Microinsults are the more tricky microaggressions to identify, and also the most common form of microaggression identified by Dr. Deral Wing Sue. They are subtle acts which convey contempt and disrespect for someone. They are subtle, spur-of-the-moment, back-handed, and it can be hard to tell if the perpetrator is even aware what they're doing is insulting.
Examples of microinsults:
- When Joe Biden "complimented" President Barack Obama by calling him the "first black person articulate enough to be a front-runner for president." 
- When cisgender television personality Katie Couric asked transgender actress Laverne Cox and transgender model Carmen Carrera about their genitals on national television.
- When an able-bodied person speaks to a person in a wheelchair as if they are a small child.
- When a straight person calls something "gay" to mean stupid.
- When a neurotypical person says they did something "like a maniac."
- When a man calls a woman "sweetie" or "baby" in a professional context.
- A white person following a black person around a store
- A cisgender person taking a picture of a transgender person in public without their consent.
Microinsults can be incredibly frustrating. You feel bad about something, but sometimes can't even place your finger on why. These are the ones that most resemble paper cuts. They really do look so minor, but they happen so often that it wears you down, until there are significant impacts on your mental and physical health.[5-13]
Derald Wing Sue. (2010). Microaggressions in Everyday Life: Race, Gender, and Sexual Orientation. Hoboken, NJ: John Wiley & Sons, Inc.
Hernández, P., Carranza, M., & Almeida, R. (2010). Mental health professionals’ adaptive responses to racial microaggressions: An exploratory study. Professional Psychology: Research and Practice, 41(3), 202–209. http://doi.org/10.1037/a0018445
 Biden’s description of Obama draws scrutiny - CNN.com. (2007, February 9). CNN.com. Retrieved from http://www.cnn.com/2007/POLITICS/01/31/biden.obama/
 Katie McDonough. (2014, January 7). Laverne Cox Artfully Shuts Down Kate Couric’s Invasive Questions About Transgender People. Salon.com. Retrieved from http://www.salon.com/2014/01/07/laverne_cox_artfully_shuts_down_katie_courics_invasive_questions_about_transgender_people/
 Burn, S., Kadlec, K., & Rexer, R. (2005). Effects of Subtle Heterosexism on Gays, Lesbians, and Bisexuals. Journal of Homosexuality, 49(2), 23–38. http://doi.org/10.1300/J082v49n02_02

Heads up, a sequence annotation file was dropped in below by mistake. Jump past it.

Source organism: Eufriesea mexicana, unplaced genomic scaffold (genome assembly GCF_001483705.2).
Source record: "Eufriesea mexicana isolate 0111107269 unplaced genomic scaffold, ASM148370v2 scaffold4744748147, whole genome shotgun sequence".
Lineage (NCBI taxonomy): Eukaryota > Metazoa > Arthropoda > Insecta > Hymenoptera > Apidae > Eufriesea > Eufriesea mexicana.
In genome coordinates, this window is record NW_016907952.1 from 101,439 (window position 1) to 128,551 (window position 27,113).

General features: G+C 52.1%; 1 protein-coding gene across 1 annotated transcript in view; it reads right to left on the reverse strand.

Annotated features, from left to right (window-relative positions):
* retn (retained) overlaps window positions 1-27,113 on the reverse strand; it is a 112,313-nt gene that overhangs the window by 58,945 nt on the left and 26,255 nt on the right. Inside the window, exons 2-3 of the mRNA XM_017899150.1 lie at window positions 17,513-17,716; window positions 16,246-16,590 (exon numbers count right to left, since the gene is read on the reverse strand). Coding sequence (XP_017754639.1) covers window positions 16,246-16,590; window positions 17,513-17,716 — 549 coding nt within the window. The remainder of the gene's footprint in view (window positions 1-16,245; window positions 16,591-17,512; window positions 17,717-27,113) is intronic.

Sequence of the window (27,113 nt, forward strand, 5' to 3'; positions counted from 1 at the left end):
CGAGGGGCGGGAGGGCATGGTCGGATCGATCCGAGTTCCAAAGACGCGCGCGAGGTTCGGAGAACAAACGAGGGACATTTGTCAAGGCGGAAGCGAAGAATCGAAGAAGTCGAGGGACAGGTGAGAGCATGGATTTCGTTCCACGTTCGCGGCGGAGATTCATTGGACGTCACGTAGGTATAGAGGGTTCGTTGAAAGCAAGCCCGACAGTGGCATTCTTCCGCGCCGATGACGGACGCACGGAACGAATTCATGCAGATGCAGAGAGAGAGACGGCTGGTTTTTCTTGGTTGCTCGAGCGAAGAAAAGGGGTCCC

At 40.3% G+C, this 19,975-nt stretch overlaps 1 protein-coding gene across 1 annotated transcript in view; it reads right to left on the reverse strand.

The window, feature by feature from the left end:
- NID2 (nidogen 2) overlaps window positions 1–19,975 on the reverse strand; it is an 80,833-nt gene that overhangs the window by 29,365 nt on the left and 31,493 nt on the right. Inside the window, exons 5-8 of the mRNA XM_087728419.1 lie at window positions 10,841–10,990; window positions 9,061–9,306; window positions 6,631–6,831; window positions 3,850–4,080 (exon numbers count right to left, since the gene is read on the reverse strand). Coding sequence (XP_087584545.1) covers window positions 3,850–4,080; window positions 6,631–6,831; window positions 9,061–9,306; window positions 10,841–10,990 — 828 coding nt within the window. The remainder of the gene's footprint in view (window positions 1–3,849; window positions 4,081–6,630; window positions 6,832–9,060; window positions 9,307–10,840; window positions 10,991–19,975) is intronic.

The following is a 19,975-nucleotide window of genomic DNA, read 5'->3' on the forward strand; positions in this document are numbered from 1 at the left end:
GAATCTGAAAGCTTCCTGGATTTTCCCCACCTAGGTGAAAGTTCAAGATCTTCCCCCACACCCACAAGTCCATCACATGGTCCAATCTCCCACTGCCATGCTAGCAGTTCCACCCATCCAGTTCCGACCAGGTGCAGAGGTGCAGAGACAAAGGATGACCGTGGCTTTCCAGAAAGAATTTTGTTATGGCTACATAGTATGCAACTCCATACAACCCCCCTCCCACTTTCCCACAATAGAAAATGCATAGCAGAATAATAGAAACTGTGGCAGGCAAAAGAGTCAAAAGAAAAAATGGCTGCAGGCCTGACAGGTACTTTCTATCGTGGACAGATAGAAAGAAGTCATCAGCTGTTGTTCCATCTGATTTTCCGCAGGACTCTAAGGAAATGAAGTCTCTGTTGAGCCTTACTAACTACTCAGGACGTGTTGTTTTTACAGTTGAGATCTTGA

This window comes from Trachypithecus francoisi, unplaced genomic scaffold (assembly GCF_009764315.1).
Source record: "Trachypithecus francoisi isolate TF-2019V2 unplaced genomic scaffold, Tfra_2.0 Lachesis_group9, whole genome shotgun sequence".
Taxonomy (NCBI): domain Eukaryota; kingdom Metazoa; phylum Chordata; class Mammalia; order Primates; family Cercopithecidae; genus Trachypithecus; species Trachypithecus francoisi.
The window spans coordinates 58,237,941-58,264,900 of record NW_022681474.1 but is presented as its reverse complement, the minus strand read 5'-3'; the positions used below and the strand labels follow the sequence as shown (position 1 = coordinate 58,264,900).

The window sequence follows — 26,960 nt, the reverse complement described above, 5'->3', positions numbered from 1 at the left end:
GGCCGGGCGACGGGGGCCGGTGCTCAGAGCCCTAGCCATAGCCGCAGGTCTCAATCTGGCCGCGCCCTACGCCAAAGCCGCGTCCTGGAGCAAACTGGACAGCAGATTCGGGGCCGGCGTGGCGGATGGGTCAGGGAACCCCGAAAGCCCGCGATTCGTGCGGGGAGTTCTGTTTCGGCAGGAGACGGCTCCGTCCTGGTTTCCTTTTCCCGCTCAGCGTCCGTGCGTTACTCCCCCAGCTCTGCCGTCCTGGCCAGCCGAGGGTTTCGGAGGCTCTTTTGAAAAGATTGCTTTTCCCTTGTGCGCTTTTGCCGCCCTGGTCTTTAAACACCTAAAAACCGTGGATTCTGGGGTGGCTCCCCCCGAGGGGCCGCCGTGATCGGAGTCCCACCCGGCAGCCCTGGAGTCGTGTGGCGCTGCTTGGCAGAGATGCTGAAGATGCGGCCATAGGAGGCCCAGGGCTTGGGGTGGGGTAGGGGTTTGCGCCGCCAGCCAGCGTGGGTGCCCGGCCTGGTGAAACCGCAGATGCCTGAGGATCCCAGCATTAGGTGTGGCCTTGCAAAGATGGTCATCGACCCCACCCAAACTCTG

Donovan, R. A., Galban, D. J., Grace, R. K., Bennett, J. K., & Felicié, S. Z. (2013). Impact of Racial Macro- and Microaggressions in Black Women’s Lives A Preliminary Analysis. Journal of Black Psychology, 39(2), 185–196. http://doi.org/10.1177/0095798412443259
 Gómez, J. M. (2015). Microaggressions and the Enduring Mental Health Disparity Black Americans at Risk for Institutional Betrayal. Journal of Black Psychology, 41(2), 121–143. http://doi.org/10.1177/0095798413514608
 Huebner, D. M., & Davis, M. C. (2007). Perceived antigay discrimination and physical health outcomes. Health Psychology, 26(5), 627–634. http://doi.org/10.1037/0278-6126.96.36.1997
 Mays, V. M., & Cochran, S. D. (2001). Mental Health Correlates of Perceived Discrimination Among Lesbian, Gay, and Bisexual Adults in the United States. American Journal of Public Health, 91(11), 1869–1876.
 Meyer, I. H. (1995). Minority Stress and Mental Health in Gay Men. Journal of Health and Social Behavior, 36(1), 38–56. http://doi.org/10.2307/2137286
 Nadal, K. L., Davidoff, K. C., Davis, L. S., & Wong, Y. (2014). Emotional, behavioral, and cognitive reactions to microaggressions: Transgender perspectives. Psychology of Sexual Orientation and Gender Diversity, 1(1), 72–81. http://doi.org/10.1037/sgd0000011
 Nadal, K. L., Wong, Y., Griffin, K. E., Davidoff, K., & Sriken, J. (2014). The Adverse Impact of Racial Microaggressions on College Students’ Self-Esteem. Journal of College Student Development, 55(5), 461–474. http://doi.org/10.1353/csd.2014.0051
 Torres, L., & Taknint, J. T. (2015). Ethnic microaggressions, traumatic stress symptoms, and Latino depression: A moderated mediational model. Journal of Counseling Psychology, 62(3), 393–401. http://doi.org/10.1037/cou0000077